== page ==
Alberto Fujimori


Japanese-Peruvian ex-president Alberto Fujimori is one of the most controversial figures in the country’s recent history. His detractors call him a Machiavellian despot bent on power at all costs, guilty of corruption on a massive scale, human rights abuses including torture and mass murder, and the instigation of a brutal police state; his supporters cite successes such as the stabilization of the economy and defeating the Shining Path guerrilla movement, whose campaign of terror left tens of thousands dead. He was president for ten years, in voluntary exile in Japan for five, and is now under house arrest in Chile awaiting extradition procedures.

Fujimori was born in Lima in 1938, the son of two Japanese émigrés who had moved to Peru just a few years previously. He therefore had Japanese-Peruvian dual nationality. An agricultural engineer and senior academic, he stood for the presidency in 1990 under the banner of a new party, “Cambio 90” (Change ’90). With the support of the evangelical groups, the left wing and incumbent Alan Garcia (who supposedly feared possible imprisonment for crimes committed as president), he won the election against writer Mario Vargas Llosa, who represented a more right-wing platform.

On his election he distanced himself from the evangelical and grey-market groups that had supported him, and relied instead on the support of the USA and the IMF. His initial challenges were the stabilization of the economy after Garcia’s extreme hyperinflation, and dealing with the menace posed by radical insurgent groups such as the Shining Path.

Citing the terrorist threat and in the wake of a failed military coup he dissolved congress in 1992, effectively staging a coup against his own government and changing his status from that of democratic president to dictator. At the time, this move was considered necessary and supported by a strong majority of the public.

Fujimori found himself at the helm of a country facing a serious terrorist threat, principally from the nationalist-Maoist Shining Path movement. His response was definitive, popular with the people and with the US regime, but without any respect for international law.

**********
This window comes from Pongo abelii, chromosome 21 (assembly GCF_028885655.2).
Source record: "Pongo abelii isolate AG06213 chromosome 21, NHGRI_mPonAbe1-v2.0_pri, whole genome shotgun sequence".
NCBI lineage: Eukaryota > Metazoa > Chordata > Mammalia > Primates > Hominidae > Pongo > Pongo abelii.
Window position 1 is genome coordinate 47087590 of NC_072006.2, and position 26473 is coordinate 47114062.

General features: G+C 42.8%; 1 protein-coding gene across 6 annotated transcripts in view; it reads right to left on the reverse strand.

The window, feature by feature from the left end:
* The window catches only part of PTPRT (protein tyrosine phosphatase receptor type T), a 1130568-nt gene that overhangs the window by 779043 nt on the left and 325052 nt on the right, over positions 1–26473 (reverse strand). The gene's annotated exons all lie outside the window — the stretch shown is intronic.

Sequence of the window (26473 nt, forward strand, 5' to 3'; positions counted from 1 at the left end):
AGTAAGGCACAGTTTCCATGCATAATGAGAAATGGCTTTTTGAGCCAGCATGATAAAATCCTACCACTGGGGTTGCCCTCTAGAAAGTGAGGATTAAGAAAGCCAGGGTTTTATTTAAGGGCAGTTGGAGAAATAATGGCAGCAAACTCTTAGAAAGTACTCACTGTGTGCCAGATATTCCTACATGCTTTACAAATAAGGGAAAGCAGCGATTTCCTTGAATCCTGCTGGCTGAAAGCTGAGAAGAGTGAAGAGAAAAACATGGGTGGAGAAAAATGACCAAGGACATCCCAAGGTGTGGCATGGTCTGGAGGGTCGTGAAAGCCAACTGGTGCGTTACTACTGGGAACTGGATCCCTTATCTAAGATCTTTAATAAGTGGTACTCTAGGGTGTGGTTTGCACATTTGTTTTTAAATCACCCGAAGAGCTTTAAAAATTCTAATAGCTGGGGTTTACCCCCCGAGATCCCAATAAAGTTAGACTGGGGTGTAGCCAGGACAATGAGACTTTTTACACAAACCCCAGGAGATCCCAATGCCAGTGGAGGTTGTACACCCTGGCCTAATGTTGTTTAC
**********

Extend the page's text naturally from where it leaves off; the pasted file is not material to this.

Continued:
Fujimori’s right hand man throughout his presidency was the chief of his intelligence service, Vladimiro Montesinos. A former army officer who had been imprisoned for espionage, and subsequently a lawyer specialising in defence of those accused of drug trafficking and corruption, Montesinos ensured Fujimori’s control of the country through threats, assassinations and bribery, often in the scale of millions of dollars.

He placed family members and trusted friends in positions of power in government, law, police and the military; he bribed or threatened judges, opposition politicians and key media figures to ensure their support for the Fujimori regime. Supposedly with heavy CIA backing, he put together death squads to assassinate presumed terrorist leaders. A congressional committee has found that Peru may have lost up to US$1.6 billion to corruption during the Fujimori regime.

In a wave of scandals, Fujimori was finally forced to flee the country in November 2000, finding sanctuary from extradition in Japan. While attempting to return to Peru to stand in the presidential elections in 2006, he was arrested in Chile under an Interpol warrant. He is currently under bail and forbidden from leaving the country as Peruvian authorities fight for his extradition.

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